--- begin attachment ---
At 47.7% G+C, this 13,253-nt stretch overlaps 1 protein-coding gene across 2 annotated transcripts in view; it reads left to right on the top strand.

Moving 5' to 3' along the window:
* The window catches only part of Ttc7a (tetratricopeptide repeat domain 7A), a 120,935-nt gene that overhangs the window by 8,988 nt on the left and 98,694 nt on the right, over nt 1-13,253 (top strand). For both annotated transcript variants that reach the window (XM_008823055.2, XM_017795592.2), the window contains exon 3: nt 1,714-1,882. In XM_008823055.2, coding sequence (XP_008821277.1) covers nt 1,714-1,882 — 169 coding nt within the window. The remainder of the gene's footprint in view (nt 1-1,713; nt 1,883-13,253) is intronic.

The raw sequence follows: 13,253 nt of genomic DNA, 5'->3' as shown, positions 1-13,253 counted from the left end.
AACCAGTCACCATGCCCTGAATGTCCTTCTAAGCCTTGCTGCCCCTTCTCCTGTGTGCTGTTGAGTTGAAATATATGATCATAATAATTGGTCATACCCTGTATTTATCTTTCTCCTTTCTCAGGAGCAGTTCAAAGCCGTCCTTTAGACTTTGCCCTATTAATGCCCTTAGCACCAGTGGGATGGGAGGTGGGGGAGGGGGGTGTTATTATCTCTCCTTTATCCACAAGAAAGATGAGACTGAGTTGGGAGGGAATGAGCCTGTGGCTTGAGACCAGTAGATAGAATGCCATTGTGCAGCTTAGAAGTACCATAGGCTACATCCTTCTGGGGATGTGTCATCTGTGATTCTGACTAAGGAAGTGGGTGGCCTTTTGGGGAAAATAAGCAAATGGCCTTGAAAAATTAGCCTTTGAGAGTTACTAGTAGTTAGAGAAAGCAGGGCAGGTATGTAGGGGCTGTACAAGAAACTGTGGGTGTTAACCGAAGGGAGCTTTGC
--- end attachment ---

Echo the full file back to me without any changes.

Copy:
At 47.7% G+C, this 13,253-nt stretch overlaps 1 protein-coding gene across 2 annotated transcripts in view; it reads left to right on the top strand.

Moving 5' to 3' along the window:
* The window catches only part of Ttc7a (tetratricopeptide repeat domain 7A), a 120,935-nt gene that overhangs the window by 8,988 nt on the left and 98,694 nt on the right, over nt 1-13,253 (top strand). For both annotated transcript variants that reach the window (XM_008823055.2, XM_017795592.2), the window contains exon 3: nt 1,714-1,882. In XM_008823055.2, coding sequence (XP_008821277.1) covers nt 1,714-1,882 — 169 coding nt within the window. The remainder of the gene's footprint in view (nt 1-1,713; nt 1,883-13,253) is intronic.

The raw sequence follows: 13,253 nt of genomic DNA, 5'->3' as shown, positions 1-13,253 counted from the left end.
AACCAGTCACCATGCCCTGAATGTCCTTCTAAGCCTTGCTGCCCCTTCTCCTGTGTGCTGTTGAGTTGAAATATATGATCATAATAATTGGTCATACCCTGTATTTATCTTTCTCCTTTCTCAGGAGCAGTTCAAAGCCGTCCTTTAGACTTTGCCCTATTAATGCCCTTAGCACCAGTGGGATGGGAGGTGGGGGAGGGGGGTGTTATTATCTCTCCTTTATCCACAAGAAAGATGAGACTGAGTTGGGAGGGAATGAGCCTGTGGCTTGAGACCAGTAGATAGAATGCCATTGTGCAGCTTAGAAGTACCATAGGCTACATCCTTCTGGGGATGTGTCATCTGTGATTCTGACTAAGGAAGTGGGTGGCCTTTTGGGGAAAATAAGCAAATGGCCTTGAAAAATTAGCCTTTGAGAGTTACTAGTAGTTAGAGAAAGCAGGGCAGGTATGTAGGGGCTGTACAAGAAACTGTGGGTGTTAACCGAAGGGAGCTTTGC